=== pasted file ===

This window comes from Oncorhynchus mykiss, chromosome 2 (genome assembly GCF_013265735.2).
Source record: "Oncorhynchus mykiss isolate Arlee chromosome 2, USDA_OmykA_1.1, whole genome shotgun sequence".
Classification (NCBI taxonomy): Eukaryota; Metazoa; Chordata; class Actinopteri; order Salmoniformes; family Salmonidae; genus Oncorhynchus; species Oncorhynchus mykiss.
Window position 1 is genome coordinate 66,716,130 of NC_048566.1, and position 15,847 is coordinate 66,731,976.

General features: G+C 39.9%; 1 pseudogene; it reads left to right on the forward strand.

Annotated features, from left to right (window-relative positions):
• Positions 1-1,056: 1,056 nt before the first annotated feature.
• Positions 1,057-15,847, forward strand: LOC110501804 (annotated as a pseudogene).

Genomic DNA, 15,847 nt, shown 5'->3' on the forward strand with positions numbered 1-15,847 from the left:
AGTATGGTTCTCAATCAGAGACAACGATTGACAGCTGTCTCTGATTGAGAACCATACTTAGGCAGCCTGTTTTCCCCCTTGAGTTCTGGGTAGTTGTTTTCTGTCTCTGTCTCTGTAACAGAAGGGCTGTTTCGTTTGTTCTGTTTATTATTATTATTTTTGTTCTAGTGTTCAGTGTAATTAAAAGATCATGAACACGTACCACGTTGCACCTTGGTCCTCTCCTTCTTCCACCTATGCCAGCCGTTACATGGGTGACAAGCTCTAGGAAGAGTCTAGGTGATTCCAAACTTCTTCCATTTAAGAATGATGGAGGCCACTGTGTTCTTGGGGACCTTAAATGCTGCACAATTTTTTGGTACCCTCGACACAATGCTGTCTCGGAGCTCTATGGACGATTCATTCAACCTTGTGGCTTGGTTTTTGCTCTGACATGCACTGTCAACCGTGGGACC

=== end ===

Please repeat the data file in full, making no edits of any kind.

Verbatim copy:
This window comes from Oncorhynchus mykiss, chromosome 2 (genome assembly GCF_013265735.2).
Source record: "Oncorhynchus mykiss isolate Arlee chromosome 2, USDA_OmykA_1.1, whole genome shotgun sequence".
Classification (NCBI taxonomy): Eukaryota; Metazoa; Chordata; class Actinopteri; order Salmoniformes; family Salmonidae; genus Oncorhynchus; species Oncorhynchus mykiss.
Window position 1 is genome coordinate 66,716,130 of NC_048566.1, and position 15,847 is coordinate 66,731,976.

General features: G+C 39.9%; 1 pseudogene; it reads left to right on the forward strand.

Annotated features, from left to right (window-relative positions):
• Positions 1-1,056: 1,056 nt before the first annotated feature.
• Positions 1,057-15,847, forward strand: LOC110501804 (annotated as a pseudogene).

Genomic DNA, 15,847 nt, shown 5'->3' on the forward strand with positions numbered 1-15,847 from the left:
AGTATGGTTCTCAATCAGAGACAACGATTGACAGCTGTCTCTGATTGAGAACCATACTTAGGCAGCCTGTTTTCCCCCTTGAGTTCTGGGTAGTTGTTTTCTGTCTCTGTCTCTGTAACAGAAGGGCTGTTTCGTTTGTTCTGTTTATTATTATTATTTTTGTTCTAGTGTTCAGTGTAATTAAAAGATCATGAACACGTACCACGTTGCACCTTGGTCCTCTCCTTCTTCCACCTATGCCAGCCGTTACATGGGTGACAAGCTCTAGGAAGAGTCTAGGTGATTCCAAACTTCTTCCATTTAAGAATGATGGAGGCCACTGTGTTCTTGGGGACCTTAAATGCTGCACAATTTTTTGGTACCCTCGACACAATGCTGTCTCGGAGCTCTATGGACGATTCATTCAACCTTGTGGCTTGGTTTTTGCTCTGACATGCACTGTCAACCGTGGGACC